- The Washington Times - Sunday, June 24, 2012

Virginia Gov. Bob McDonnell is looking to rebound from arguably his worst week since taking office after facing criticism on a wide range of issues both from outside and within his party.

The popular Republican governor, who emerged largely unscathed from a divisive General Assembly session dominated by social issues, was stung last week for his cautious response to the ongoing leadership crisis at the University of Virginia and for replacing a union-affiliated member of the Metropolitan Washington Airports Authority board. The move has prompted legal action in state and federal courts.

Those events followed a string of setbacks in rapid succession in which the state Board of Health packed with McDonnell appointees effectively neutered restrictions that the governor championed on state abortion clinics, and Mr. McDonnell’s party boldly defied his wishes by voting to hold a nominating convention instead of a primary for the 2013 statewide elections. The governor also drew fire from both Democratic and Republican legislators for his offer of grant incentives to keep the headquarters of the Washington Redskins in Northern Virginia.

Several of the developments, such as the UVa. situation, occurred independently of Mr. McDonnell, who was on a 10-day economic trade mission in Europe when the crisis unfolded in earnest. But analysts say the issues nevertheless threaten to reflect on his leadership.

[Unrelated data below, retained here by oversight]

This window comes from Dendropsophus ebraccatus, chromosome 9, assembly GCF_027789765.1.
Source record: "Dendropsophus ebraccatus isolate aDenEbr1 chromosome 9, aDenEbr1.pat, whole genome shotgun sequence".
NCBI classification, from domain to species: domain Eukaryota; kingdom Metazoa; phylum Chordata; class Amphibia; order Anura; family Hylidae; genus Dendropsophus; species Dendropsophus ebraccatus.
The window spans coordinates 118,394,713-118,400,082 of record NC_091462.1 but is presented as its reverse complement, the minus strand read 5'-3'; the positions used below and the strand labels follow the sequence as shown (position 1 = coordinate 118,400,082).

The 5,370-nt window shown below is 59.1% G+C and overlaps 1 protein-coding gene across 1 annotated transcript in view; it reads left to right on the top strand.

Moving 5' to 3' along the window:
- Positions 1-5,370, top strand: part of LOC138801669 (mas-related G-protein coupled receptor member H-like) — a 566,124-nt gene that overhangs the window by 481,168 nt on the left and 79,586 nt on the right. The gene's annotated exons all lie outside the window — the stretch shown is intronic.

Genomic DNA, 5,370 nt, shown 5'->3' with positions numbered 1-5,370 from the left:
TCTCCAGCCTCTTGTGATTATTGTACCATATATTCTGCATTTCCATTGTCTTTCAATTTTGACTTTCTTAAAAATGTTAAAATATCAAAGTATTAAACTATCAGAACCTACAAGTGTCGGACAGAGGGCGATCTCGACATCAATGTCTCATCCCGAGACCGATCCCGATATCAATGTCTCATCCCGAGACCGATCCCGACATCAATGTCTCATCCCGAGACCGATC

“It’s a brutal situation for him. It’s brutal,” said Paul Goldman, who served as an adviser to Govs. L. Douglas Wilder and Mark R. Warner, both Democrats. “The governorship is a position of leadership. And when the governor doesn’t lead on issues … things are going to spin out of control. And the governor’s going to get blamed. It doesn’t matter whether he likes it or not.”

A chance for leadership

The troubling stretch for Mr. McDonnell began this month with the apparent ouster of the University of Virginia’s president less than two years into her contract.

Teresa Sullivan announced her resignation on June 10, effective in August. Shortly afterward, reports emerged that the resignation had been forced by members of the prestigious school's governing board as the result of long-simmering disagreements over the university’s mission and direction.

“Politics is about luck as much as anything else,” said Quentin Kidd, director for the Wason Center for Public Policy at Christopher Newport University. “Things happen. The UVa. situation - out of his control.”

Mr. McDonnell responded to the crisis in a conference call from Sweden, saying the process should have been more transparent, but seemed largely to distance himself from the dispute. He said that beyond making appointments to the 16-member board of visitors, which is split evenly between his appointees and those chosen by his predecessor, Democrat Tim Kaine, that it was not the governor’s job to micromanage the board or the university.

But in a decisive statement late Friday, Mr. McDonnell issued an ultimatum that if the governing board did not resolve the situation at a meeting scheduled for Tuesday, he would ask for the resignations of all the board’s members Wednesday.

Also within the governor’s control is whether to reappoint the head of the board of visitors, Rector Helen E. Dragas, who was said to be behind Ms. Sullivan’s departure. Ms. Dragas’ term expires July 1.

“It’s like a pivot point, perhaps, for him,” Mr. Kidd said. “It would allow him to demonstrate some leadership in a way appropriate for the governor to demonstrate leadership.”

His own making?

Other recent conflicts have more direct connections to Mr. McDonnell.

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